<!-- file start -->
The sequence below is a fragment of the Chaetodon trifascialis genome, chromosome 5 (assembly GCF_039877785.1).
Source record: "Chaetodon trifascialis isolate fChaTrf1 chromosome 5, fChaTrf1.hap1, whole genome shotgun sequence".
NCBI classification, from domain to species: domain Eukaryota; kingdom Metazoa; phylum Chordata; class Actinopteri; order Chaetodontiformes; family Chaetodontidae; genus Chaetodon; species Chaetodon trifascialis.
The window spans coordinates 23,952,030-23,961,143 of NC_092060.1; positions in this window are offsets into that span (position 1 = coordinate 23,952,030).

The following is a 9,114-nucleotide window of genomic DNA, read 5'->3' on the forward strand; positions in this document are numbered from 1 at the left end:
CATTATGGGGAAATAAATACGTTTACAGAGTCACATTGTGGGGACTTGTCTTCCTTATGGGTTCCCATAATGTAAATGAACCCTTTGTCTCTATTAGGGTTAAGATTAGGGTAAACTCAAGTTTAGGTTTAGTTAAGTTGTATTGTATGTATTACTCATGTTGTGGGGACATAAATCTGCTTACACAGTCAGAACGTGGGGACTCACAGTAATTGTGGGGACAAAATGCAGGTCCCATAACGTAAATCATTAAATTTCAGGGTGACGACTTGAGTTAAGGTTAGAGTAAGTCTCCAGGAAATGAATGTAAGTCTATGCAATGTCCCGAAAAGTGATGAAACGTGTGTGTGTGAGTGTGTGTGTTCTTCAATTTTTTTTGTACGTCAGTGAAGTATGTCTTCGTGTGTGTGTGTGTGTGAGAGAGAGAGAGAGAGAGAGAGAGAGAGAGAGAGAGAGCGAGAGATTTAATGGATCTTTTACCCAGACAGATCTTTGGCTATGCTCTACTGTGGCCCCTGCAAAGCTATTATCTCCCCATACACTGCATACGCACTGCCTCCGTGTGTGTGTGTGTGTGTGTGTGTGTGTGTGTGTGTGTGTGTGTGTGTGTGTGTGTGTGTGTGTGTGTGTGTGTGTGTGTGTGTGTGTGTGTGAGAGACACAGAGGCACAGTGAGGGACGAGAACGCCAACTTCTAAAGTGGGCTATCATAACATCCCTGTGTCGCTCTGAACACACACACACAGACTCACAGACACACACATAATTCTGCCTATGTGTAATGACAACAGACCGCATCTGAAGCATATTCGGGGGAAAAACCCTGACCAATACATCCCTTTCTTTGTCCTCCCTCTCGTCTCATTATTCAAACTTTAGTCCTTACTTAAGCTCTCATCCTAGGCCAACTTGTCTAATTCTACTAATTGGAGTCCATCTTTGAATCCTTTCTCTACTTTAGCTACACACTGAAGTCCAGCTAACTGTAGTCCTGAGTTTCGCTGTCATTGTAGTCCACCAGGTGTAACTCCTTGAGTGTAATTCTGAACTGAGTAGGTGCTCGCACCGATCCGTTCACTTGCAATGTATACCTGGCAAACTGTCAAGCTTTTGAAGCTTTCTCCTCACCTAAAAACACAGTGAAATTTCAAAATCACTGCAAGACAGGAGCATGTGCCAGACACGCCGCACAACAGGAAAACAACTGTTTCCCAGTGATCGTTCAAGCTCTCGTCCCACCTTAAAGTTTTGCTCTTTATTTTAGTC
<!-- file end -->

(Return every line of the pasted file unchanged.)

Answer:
The sequence below is a fragment of the Chaetodon trifascialis genome, chromosome 5 (assembly GCF_039877785.1).
Source record: "Chaetodon trifascialis isolate fChaTrf1 chromosome 5, fChaTrf1.hap1, whole genome shotgun sequence".
NCBI classification, from domain to species: domain Eukaryota; kingdom Metazoa; phylum Chordata; class Actinopteri; order Chaetodontiformes; family Chaetodontidae; genus Chaetodon; species Chaetodon trifascialis.
The window spans coordinates 23,952,030-23,961,143 of NC_092060.1; positions in this window are offsets into that span (position 1 = coordinate 23,952,030).

The following is a 9,114-nucleotide window of genomic DNA, read 5'->3' on the forward strand; positions in this document are numbered from 1 at the left end:
CATTATGGGGAAATAAATACGTTTACAGAGTCACATTGTGGGGACTTGTCTTCCTTATGGGTTCCCATAATGTAAATGAACCCTTTGTCTCTATTAGGGTTAAGATTAGGGTAAACTCAAGTTTAGGTTTAGTTAAGTTGTATTGTATGTATTACTCATGTTGTGGGGACATAAATCTGCTTACACAGTCAGAACGTGGGGACTCACAGTAATTGTGGGGACAAAATGCAGGTCCCATAACGTAAATCATTAAATTTCAGGGTGACGACTTGAGTTAAGGTTAGAGTAAGTCTCCAGGAAATGAATGTAAGTCTATGCAATGTCCCGAAAAGTGATGAAACGTGTGTGTGTGAGTGTGTGTGTTCTTCAATTTTTTTTGTACGTCAGTGAAGTATGTCTTCGTGTGTGTGTGTGTGTGAGAGAGAGAGAGAGAGAGAGAGAGAGAGAGAGAGAGAGCGAGAGATTTAATGGATCTTTTACCCAGACAGATCTTTGGCTATGCTCTACTGTGGCCCCTGCAAAGCTATTATCTCCCCATACACTGCATACGCACTGCCTCCGTGTGTGTGTGTGTGTGTGTGTGTGTGTGTGTGTGTGTGTGTGTGTGTGTGTGTGTGTGTGTGTGTGTGTGTGTGTGTGTGTGTGTGTGTGTGAGAGACACAGAGGCACAGTGAGGGACGAGAACGCCAACTTCTAAAGTGGGCTATCATAACATCCCTGTGTCGCTCTGAACACACACACACAGACTCACAGACACACACATAATTCTGCCTATGTGTAATGACAACAGACCGCATCTGAAGCATATTCGGGGGAAAAACCCTGACCAATACATCCCTTTCTTTGTCCTCCCTCTCGTCTCATTATTCAAACTTTAGTCCTTACTTAAGCTCTCATCCTAGGCCAACTTGTCTAATTCTACTAATTGGAGTCCATCTTTGAATCCTTTCTCTACTTTAGCTACACACTGAAGTCCAGCTAACTGTAGTCCTGAGTTTCGCTGTCATTGTAGTCCACCAGGTGTAACTCCTTGAGTGTAATTCTGAACTGAGTAGGTGCTCGCACCGATCCGTTCACTTGCAATGTATACCTGGCAAACTGTCAAGCTTTTGAAGCTTTCTCCTCACCTAAAAACACAGTGAAATTTCAAAATCACTGCAAGACAGGAGCATGTGCCAGACACGCCGCACAACAGGAAAACAACTGTTTCCCAGTGATCGTTCAAGCTCTCGTCCCACCTTAAAGTTTTGCTCTTTATTTTAGTC